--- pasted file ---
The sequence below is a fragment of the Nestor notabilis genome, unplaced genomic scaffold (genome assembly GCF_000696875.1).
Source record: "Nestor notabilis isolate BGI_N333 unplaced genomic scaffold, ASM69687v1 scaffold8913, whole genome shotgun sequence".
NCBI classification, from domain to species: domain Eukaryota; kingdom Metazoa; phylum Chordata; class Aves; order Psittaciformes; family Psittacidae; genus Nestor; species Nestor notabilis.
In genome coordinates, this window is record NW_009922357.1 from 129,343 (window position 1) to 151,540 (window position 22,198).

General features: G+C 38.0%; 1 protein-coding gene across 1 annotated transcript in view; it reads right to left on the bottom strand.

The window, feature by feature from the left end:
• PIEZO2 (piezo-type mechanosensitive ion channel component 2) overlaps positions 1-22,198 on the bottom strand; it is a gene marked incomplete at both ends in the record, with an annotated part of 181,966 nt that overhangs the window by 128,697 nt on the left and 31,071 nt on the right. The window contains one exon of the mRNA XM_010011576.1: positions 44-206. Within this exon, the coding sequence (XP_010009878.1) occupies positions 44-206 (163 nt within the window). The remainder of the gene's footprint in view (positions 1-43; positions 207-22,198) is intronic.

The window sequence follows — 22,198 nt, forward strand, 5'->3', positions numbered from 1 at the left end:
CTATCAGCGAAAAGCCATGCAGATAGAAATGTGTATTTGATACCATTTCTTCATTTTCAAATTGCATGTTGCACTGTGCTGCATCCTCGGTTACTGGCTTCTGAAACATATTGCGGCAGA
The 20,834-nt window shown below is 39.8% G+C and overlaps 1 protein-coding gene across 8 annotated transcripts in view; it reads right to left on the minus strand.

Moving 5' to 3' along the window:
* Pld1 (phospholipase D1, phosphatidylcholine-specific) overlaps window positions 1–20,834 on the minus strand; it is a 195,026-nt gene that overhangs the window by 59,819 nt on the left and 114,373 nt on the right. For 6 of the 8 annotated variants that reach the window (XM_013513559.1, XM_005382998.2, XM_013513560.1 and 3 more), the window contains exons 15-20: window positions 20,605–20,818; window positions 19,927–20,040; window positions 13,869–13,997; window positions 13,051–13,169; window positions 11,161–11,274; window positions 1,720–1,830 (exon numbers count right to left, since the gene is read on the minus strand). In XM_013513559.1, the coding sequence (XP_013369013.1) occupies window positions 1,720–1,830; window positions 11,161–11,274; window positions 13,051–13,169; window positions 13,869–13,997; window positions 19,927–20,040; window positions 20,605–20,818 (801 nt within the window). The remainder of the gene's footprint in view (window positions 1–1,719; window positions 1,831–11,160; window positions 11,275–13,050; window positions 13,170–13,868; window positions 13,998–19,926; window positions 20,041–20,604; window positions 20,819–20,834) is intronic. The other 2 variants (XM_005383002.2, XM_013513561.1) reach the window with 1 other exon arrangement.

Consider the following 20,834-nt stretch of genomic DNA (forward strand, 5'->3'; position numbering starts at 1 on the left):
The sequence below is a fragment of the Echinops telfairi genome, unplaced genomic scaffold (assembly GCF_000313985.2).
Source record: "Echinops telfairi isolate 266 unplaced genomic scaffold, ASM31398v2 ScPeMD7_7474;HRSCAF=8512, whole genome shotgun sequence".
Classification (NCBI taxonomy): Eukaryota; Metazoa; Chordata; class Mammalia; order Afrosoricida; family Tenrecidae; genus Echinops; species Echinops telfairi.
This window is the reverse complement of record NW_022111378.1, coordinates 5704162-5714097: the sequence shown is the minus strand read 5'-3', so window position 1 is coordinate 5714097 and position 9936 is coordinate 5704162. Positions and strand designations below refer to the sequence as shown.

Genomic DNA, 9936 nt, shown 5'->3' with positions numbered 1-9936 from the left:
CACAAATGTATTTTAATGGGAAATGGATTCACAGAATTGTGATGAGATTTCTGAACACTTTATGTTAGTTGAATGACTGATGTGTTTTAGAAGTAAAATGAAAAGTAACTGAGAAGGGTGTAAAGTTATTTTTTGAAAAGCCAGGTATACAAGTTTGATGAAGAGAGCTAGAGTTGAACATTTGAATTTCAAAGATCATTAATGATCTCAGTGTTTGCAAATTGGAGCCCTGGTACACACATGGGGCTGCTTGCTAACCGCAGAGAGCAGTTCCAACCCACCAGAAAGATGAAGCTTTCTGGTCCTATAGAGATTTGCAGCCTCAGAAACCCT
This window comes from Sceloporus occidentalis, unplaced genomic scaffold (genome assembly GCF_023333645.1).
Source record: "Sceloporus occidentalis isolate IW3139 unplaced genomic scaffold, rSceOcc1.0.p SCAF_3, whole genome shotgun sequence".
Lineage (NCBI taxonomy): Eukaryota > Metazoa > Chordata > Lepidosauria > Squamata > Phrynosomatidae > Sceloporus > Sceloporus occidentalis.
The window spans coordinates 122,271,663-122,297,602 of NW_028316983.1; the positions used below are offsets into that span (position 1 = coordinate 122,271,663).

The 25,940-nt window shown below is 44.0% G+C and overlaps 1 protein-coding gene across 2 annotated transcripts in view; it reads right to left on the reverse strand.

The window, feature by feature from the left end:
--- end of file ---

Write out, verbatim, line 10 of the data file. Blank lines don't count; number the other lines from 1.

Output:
The 20,834-nt window shown below is 39.8% G+C and overlaps 1 protein-coding gene across 8 annotated transcripts in view; it reads right to left on the minus strand.